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NS&I’s Green Savings Bonds branded a ‘flop’

Paloma Kubiak
Written By:
Paloma Kubiak

Savers ploughed just £288m into NS&I’s Green Savings Bonds in the five months from launch, below expectation.

The government’s savings arm – NS&I – launched the Green Savings Bonds in October 2021, with money invested in them to help finance green projects, tackle climate change and make the UK more sustainable.

At launch, the Green Savings Bonds offered 0.65% AER fixed for three years as the goal was to “test the appeal of a green retail savings product offered by the government” as it “balanced the interests of savers and taxpayers”.

But a second issue launched in February offered 1.30% AER – double the original rate.

However, it seemed savers weren’t convinced as just £288m was raised at the end of March, NS&Is annual report revealed.

It stated: “Overall, Green Savings Bonds sales were £288m, which is small compared with the £4.4bn of net financing delivered by our core products.

“This is an expanding market and, since we announced our product, there has been a significant increase in the number of green savings products offered by competitors.”

This was against a target of £6bn (plus or minus £3bn). However, the joint target for Green Bonds and Green Gilts was £15bn – which it did hit.

‘Looking pretty miserable’

Sarah Coles, senior personal finance analyst at Hargreaves Lansdown, said: “Calling the Green Bond launch a success is being very generous, because it was obvious to anyone with an eye on interest rates that it wouldn’t raise much cash. NS&I has discovered the hard way that we weren’t willing to plough our cash into something with a green label regardless of the rate – even when it came from an incredibly trusted brand like NS&I.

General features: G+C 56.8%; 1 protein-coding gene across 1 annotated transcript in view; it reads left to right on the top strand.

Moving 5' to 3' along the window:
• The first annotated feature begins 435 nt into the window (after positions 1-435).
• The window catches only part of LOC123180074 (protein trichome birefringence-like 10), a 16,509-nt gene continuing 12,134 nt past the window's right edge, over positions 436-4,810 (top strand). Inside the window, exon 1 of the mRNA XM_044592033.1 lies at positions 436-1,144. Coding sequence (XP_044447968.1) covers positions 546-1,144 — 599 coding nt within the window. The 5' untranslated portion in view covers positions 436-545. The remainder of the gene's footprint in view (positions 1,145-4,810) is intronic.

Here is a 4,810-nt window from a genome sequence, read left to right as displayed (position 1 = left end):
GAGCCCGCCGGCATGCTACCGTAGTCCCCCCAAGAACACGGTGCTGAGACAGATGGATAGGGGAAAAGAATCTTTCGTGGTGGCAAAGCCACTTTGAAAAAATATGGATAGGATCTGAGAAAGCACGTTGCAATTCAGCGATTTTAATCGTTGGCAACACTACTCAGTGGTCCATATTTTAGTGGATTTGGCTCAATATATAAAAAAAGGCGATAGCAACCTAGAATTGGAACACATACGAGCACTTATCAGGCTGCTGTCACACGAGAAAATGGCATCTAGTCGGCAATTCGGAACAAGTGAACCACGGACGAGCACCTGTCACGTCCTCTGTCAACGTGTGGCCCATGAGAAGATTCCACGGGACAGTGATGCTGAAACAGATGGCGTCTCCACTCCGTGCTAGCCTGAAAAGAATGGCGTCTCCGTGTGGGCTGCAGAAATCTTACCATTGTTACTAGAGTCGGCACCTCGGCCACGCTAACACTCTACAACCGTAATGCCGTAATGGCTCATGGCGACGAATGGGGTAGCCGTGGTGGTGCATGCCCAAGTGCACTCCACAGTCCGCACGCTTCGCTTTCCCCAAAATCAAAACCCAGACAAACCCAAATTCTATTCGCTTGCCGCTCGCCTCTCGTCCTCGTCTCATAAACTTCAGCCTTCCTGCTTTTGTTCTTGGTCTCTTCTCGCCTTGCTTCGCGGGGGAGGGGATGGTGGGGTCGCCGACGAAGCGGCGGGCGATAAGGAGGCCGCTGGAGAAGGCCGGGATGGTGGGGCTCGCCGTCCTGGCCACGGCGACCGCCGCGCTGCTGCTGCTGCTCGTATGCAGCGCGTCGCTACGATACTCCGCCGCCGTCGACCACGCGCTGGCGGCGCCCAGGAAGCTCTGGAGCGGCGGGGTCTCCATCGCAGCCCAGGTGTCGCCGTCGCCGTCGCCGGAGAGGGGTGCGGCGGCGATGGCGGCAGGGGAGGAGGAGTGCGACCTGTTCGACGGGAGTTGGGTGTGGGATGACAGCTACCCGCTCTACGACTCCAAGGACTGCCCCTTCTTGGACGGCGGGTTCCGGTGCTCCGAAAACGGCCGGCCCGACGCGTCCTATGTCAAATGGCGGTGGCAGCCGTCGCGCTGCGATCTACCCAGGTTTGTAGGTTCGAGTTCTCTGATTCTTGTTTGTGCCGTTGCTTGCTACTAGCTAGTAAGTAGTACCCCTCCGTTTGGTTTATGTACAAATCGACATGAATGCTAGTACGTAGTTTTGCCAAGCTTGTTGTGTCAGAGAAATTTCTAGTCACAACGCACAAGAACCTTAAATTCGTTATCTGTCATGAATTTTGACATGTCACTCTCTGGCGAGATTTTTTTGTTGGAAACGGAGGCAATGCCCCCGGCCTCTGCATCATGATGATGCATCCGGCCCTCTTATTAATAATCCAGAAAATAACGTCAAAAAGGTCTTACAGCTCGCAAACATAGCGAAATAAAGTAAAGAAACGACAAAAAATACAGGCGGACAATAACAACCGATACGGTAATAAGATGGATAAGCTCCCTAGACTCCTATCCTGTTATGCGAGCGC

“The £288m it raised isn’t even substantial enough to constitute a drop in the ocean of the £15bn the government wanted to raise through its green financing programme. However, the combination of Green Gilts and Green Bonds raised more than the target – bringing in £16bn.

“NS&I explained that it priced the Bonds ‘cautiously’ to gauge rate sensitivity. The second issue of the bonds at twice the rate in February was still not a market leader, and now, after so many rate rises elsewhere in the market, it’s looking pretty miserable.”

Coles added: “Green Bonds remain one for hugely committed green savers with an unbreakable commitment to NS&I. Everyone else will be looking elsewhere for better returns.”

Jason Hollands, managing director of Bestinvest, said: “In our view the dismal take up of Green Saving Bonds savers isn’t surprising given the very low yields on offer, albeit these rose from 0.65% on the first tranche last autumn – fixed for three years – to 1.3% in February, reflecting the wider pattern of rising rates and yields.

“Bear in mind the 1.3% rate currently available is only fractionally above the Bank of England’s official bank rate of 1.25% – which is set to rise materially over the coming months. It is also deeply negative after inflation is factored in and way below the 3-year fixed term bonds available from commercial banks where the more competitive deals offer rates between 2.5% – 3.0%.

“When savers are utilising more of their cash to meet the higher cost of living, it is hard to see the attraction of locking in to such low returns.”

Hollands added: “In reality this flop with private investors is irrelevant for the UK government, who have been easily able to raise significant amounts of money for its green projects at low rates from institutional investors via green gilt issues. Green gilt issues have so far raised over $16 billion and have been heavily oversubscribed as institutions such as insurance funds and pension schemes leapt at the chance to ‘green’ their portfolios.”